Psalm 104, 17 Sep 17

‘You make springs gush forth in valleys, they flow between hills.’ (10)

Here we have epic demonstrative poetry, the poet overcome by the glory and power of the creation — and the Creator. The author’s feelings are quite infectious:

You are clothed with honour and majesty, wrapped in light as with a garment. You stretch out the heavens like a tent, you set the beams of your chambers on the waters, you make the clouds your chariot, you ride on the wings of the wind, you make the winds your messengers, fire and flame your ministers. (2-4)

Kanga on the Keys with Joyful Joey? A creation full of wonders.

The song continues relishing the diversity and complexity of creatures and the environment. As in several other psalms (145 for example) divine love also sustains and provides for this diverse living planet. In these days of global warming, extinction of many species and desertification, this picture can be lost in the fear. However, the psalms long for times when divine love working through people can regenerate and fulfil the intention of the blueprint.

The poet is certain that our world is wonderful and enduring: “You have set the earth on its foundations, so that it shall never move.” (5) Psalm 102 counters that all things shall pass,1 however this poor little verse had the dubious honour of being one of those the church cited to condemn evidence of heliocentricity. For more on Copernicus, see Psalm 86; and beware literal doctrines.2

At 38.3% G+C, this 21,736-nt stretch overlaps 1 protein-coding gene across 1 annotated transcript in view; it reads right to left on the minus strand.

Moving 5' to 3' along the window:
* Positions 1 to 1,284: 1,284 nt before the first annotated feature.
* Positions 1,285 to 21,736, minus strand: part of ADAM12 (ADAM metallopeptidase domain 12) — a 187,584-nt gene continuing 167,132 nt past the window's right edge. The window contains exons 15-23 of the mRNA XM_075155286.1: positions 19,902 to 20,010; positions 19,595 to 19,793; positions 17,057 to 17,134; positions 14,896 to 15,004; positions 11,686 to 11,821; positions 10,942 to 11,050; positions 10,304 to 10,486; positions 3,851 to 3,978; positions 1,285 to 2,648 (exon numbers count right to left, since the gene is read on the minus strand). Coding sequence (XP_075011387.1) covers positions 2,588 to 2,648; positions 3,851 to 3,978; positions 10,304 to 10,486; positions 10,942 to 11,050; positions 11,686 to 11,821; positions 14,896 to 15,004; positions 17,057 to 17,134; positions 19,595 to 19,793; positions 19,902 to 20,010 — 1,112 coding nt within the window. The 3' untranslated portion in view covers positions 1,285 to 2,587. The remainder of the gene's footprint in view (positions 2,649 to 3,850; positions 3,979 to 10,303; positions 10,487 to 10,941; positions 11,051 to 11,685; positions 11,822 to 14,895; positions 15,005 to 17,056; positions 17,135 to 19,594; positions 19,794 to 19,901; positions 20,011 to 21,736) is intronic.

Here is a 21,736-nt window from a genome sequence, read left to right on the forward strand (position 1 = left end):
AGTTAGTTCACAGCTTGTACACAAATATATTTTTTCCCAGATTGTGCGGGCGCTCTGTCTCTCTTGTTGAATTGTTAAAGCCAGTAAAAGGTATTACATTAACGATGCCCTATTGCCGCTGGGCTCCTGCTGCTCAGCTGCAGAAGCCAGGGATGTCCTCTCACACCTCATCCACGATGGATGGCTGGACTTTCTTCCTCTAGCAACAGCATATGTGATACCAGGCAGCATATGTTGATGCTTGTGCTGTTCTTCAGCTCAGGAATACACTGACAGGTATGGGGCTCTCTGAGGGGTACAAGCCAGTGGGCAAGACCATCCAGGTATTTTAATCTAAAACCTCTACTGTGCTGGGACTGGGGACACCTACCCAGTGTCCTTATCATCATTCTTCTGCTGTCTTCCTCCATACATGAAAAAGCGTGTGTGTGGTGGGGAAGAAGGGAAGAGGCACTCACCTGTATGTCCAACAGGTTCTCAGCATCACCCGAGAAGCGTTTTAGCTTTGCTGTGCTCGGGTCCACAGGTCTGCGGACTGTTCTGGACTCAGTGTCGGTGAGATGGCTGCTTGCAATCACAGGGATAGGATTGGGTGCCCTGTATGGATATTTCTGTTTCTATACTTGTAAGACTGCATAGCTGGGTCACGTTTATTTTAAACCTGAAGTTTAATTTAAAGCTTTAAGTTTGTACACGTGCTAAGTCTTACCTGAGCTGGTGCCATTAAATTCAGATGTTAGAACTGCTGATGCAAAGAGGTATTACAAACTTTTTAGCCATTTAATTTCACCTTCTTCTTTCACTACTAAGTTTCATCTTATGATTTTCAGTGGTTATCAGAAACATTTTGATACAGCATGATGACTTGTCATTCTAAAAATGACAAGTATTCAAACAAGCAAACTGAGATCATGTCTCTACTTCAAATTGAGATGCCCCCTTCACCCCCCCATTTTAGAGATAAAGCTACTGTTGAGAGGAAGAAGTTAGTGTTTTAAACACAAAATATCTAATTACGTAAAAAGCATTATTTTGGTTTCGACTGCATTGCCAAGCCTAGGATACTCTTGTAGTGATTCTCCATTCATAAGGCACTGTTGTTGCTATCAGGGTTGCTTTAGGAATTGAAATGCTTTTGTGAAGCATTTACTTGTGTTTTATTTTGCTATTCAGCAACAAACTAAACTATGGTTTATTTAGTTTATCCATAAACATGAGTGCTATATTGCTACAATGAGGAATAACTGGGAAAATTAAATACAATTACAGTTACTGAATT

The settings in TEP, PFAS and the NCH are all suitable. The refrain from TiS 65 perfectly suits the theme of caring for our environment to  be taken up this week by our leader, Keith. Versification will be modified to the lectionary selection rather than that in the book. We shall also sing the verses to a different, home-grown tone — with a little swing added.

The hair-raising setting by Rachmaninoff mentioned under Psalm 103 is also relevant here as it shares similar text.

And just for interest, we have in years gone by used a Gregorian chant (no 8) for this psalm, again with different verses, to accompany a Hildegard song, complete with that marvellously atmospheric hurdy gurdy.

1Psalm 102:26.

2Refer also to Psalm 93:1

Psalm 149, 10 Sep 17

‘God takes pleasure in people.’ (4)

Cantate Domino, from Psalm 149 in the an 8th century Psalter. Latin uncial script with Old English gloss between lines. British Library MS Vespasian A1

This is the penultimate psalm in the book, short and bitter-sweet. Four verses of praise, singing and dancing, including the important statement of love quoted above; four verses of wreaking vengeance on enemies; and in the middle, it appears, a good lie down!

Let the faithful rejoice in triumph; let them be joyful on their beds. (5)

An odd little verse, and indeed it struck Isaac Everett to the point that he chose this for his responsive refrain. He wonders whether it implies that the people routinely slept in the Temple, that praise at home as well as in the Temple is fine, or perhaps just relishing being in bed.1

Despite its central location, the bed verse is not the key to the song and its use as the refrain seems a little idiosyncratic. Scanning for meaningful and respectful ways to praise in song, verse 1 is a better bet: